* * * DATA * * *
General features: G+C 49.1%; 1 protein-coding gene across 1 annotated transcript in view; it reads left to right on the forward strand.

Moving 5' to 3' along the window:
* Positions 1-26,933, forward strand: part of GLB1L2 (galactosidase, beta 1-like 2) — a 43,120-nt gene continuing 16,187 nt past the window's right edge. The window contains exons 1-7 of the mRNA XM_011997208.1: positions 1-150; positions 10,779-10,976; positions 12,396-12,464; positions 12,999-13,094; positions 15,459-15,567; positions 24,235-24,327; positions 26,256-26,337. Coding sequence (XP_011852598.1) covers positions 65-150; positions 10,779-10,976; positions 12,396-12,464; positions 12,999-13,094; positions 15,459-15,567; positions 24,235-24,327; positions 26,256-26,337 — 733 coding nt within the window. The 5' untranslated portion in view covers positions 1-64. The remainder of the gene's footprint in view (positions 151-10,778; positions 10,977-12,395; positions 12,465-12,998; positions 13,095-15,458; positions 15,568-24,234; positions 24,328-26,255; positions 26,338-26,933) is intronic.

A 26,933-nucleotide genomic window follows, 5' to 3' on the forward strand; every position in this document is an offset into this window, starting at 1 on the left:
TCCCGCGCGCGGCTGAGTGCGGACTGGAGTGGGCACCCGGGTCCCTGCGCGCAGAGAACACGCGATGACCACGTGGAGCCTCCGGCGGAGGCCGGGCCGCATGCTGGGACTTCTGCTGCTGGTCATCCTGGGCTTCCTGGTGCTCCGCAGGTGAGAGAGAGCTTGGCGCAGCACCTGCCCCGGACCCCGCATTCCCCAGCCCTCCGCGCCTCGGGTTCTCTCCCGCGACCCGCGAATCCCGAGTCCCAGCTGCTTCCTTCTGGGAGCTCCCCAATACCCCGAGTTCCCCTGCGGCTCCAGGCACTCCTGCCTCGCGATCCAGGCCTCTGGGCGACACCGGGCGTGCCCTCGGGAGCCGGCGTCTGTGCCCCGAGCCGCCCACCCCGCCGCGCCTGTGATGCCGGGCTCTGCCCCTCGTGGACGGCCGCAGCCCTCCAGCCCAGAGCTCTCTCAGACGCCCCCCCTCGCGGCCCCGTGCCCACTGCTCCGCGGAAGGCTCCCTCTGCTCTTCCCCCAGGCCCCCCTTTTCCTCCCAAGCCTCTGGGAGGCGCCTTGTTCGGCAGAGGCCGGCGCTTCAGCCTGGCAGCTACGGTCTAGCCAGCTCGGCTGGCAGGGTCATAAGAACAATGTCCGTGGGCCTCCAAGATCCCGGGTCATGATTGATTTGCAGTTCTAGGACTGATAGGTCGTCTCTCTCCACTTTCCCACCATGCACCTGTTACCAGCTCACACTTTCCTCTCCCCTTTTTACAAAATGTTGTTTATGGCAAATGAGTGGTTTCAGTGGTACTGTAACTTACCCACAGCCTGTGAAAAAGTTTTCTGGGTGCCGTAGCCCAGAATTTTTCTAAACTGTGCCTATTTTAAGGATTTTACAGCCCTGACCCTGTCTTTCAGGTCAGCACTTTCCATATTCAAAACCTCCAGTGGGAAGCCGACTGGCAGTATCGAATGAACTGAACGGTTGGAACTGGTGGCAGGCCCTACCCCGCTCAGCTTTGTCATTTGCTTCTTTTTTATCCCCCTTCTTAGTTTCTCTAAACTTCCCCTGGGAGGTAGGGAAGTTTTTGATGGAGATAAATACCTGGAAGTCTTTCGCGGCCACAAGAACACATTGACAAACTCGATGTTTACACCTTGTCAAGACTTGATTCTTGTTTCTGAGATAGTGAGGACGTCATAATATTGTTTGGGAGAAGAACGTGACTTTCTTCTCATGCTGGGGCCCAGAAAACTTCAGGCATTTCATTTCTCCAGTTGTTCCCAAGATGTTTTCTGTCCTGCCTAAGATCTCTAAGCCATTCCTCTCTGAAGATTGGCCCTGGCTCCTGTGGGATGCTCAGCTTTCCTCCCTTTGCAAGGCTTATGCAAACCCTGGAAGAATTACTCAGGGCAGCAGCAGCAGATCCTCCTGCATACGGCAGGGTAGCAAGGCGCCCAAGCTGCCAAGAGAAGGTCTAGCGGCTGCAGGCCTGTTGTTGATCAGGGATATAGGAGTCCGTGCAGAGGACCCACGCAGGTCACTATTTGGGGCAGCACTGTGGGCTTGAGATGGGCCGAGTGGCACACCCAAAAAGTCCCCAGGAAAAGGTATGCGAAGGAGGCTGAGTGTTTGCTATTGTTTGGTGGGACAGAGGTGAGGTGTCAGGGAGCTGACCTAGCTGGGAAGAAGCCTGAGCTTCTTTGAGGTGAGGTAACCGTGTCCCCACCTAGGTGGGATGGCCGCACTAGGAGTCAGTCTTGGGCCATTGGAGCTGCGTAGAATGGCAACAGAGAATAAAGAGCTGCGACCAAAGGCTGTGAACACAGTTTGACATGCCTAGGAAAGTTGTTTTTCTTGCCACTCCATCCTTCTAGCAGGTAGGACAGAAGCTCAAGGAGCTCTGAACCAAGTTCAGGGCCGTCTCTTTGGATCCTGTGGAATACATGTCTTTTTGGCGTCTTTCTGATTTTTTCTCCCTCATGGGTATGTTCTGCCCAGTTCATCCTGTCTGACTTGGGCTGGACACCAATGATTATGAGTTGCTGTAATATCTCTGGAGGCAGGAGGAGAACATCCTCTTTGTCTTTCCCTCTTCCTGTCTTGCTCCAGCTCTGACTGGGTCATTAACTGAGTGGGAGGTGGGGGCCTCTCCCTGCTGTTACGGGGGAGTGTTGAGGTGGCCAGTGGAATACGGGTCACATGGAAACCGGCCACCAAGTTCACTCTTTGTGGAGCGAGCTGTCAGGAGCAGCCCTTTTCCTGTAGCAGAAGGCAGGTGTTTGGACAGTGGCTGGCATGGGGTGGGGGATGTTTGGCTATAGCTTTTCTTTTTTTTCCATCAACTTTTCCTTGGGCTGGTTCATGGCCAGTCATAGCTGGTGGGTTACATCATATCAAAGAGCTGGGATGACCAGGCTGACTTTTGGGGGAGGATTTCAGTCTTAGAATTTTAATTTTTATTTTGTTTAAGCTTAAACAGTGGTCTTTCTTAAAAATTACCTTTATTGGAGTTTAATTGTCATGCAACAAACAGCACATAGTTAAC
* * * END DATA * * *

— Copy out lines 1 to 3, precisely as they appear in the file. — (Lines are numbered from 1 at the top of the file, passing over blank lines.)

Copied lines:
General features: G+C 49.1%; 1 protein-coding gene across 1 annotated transcript in view; it reads left to right on the forward strand.

Moving 5' to 3' along the window:
* Positions 1-26,933, forward strand: part of GLB1L2 (galactosidase, beta 1-like 2) — a 43,120-nt gene continuing 16,187 nt past the window's right edge. The window contains exons 1-7 of the mRNA XM_011997208.1: positions 1-150; positions 10,779-10,976; positions 12,396-12,464; positions 12,999-13,094; positions 15,459-15,567; positions 24,235-24,327; positions 26,256-26,337. Coding sequence (XP_011852598.1) covers positions 65-150; positions 10,779-10,976; positions 12,396-12,464; positions 12,999-13,094; positions 15,459-15,567; positions 24,235-24,327; positions 26,256-26,337 — 733 coding nt within the window. The 5' untranslated portion in view covers positions 1-64. The remainder of the gene's footprint in view (positions 151-10,778; positions 10,977-12,395; positions 12,465-12,998; positions 13,095-15,458; positions 15,568-24,234; positions 24,328-26,255; positions 26,338-26,933) is intronic.